'Through the Lens', Fujingaho magazine, June 2014
Photos and text: Her Imperial Highness Princess Takamado
English Translation: Asia Club, WBSJ Volunteer Group (FURUKAWA Setsu, KASE Tomoko)
Japanese Paradise-flycatcher. Photo: HIH Princess Takamado
Strelitzia (Bird-of-paradise flower) may be the first to come up to our mind when thinking of an exotic flower commonly seen in flower shops in Japan. Strelitzia species range mainly in South Africa and bear colorful flowers. The orange part like a crest is the flower, and the yellow part like a beak is the bract. It was discovered a British person in 1772.
The flower was named after the bird called “Bird-of-paradise” of Family Paradisaeidae. The 39 bird species of the family are on islands in Papua New Guinea, as well as in the northeastern depths in Australia. When the firsst specimens were brought to Europe in the 16th century, the bird became hot topics.
It was in the midst of the Age of Exploration, when natural history was dawning. A large number of exotic specimens were brought back to Europe for trade and those of the Bird-of-paradise were among them. Their legs were cut off to show off the beautiful and fantastic feathers for trade, which had people believe that the bird must be a bird of heaven, drifting in the breeze for the whole lifetime without perching on tree branches. Thus the bird was named “Bird-of- paradise”. Its Japanese name “Fu-cho”, meaning a bird of wind, derives from the similar imagination. As the demand on its stuffed specimens and feathers as accessories for dresses and hats increased, the birds came to be grossly overhunt. However, most birds belonging to Family Corvidae, along with the Bird-of-paradise, are black or quieter in color.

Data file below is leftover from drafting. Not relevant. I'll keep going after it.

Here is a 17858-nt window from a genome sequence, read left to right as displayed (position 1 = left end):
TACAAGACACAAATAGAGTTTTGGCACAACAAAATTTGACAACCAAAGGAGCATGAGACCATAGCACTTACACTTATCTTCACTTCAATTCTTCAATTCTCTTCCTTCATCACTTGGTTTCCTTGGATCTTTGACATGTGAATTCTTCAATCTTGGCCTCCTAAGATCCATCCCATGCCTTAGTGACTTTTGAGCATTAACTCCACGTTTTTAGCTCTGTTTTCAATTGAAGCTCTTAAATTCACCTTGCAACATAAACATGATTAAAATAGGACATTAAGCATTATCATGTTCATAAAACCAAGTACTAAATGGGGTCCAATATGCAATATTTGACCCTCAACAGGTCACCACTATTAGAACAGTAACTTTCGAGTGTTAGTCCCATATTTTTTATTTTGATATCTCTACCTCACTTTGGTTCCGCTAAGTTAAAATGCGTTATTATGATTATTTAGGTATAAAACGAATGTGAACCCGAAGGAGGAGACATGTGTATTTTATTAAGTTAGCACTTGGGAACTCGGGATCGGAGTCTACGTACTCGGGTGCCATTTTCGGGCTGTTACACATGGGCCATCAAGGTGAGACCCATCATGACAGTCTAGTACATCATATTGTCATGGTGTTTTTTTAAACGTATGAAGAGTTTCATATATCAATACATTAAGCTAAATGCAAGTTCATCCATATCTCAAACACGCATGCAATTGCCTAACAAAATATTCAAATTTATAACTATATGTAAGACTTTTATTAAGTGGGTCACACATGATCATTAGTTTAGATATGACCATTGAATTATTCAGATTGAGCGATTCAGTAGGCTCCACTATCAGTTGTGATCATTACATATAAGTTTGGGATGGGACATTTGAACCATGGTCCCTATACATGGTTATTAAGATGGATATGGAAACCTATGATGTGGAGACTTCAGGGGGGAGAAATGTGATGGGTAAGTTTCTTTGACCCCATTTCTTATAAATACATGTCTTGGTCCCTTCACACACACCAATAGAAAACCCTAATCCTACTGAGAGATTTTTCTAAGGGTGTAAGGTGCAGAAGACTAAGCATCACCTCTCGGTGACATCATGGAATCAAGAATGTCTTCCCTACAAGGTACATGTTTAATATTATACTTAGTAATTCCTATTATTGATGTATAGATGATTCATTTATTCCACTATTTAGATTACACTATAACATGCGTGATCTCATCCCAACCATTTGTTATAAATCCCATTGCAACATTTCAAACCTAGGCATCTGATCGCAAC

In Japan, too, we have a bird which flies among ever-green tree leaves swinging its long tail. It is the Japanese Paradise Flycatcher, “Sankocho” ( Terpsiphone atrocaudata) in Japanese. The Japanese hear its song as “Tsuki-hi-hosi hoi,hoi,hoi”, which means “moon, sun, star, hoi,hoi,hoi” in Japanese. Moon, sun and star are “three shining astral bodies”. This is why the Japanese Paradise Flycatcher is called “San(three) ko(shining) cho(bird)” It is a summer bird in Japan with black and purple body which shines beautifully in the sunlight. In breeding season the tail of the male is three times as long as its body size, and its bright blue eye rings and beaks are characteristic. The female has a much shorter tail and paler eye rings and beaks. I would like to say proudly to birdwatchers from abroad that we also do have a Bird-of-paradise. The Japanese Paradise Flycatcher is really beautiful in a way different from the gorgeous “Bird-of-paradise” It is well in harmony with the Japanese landscapes.
I used to feel jealous when I heard some acquaintance of mine had been to Papua New Guinea for birdwatching, but recently I feel very satisfied with just to watch the Japanese Paradise Flycatcher. Although they say “the grass is always greener on the other side”, we should not fail to take better care of our own grass, should we? I sincerely wish Japan will stay as such a country where the Japanese Paradise Flycatchers fly in the piedmont, as if dancing, and breed safely forever.
HIH Princess Takamado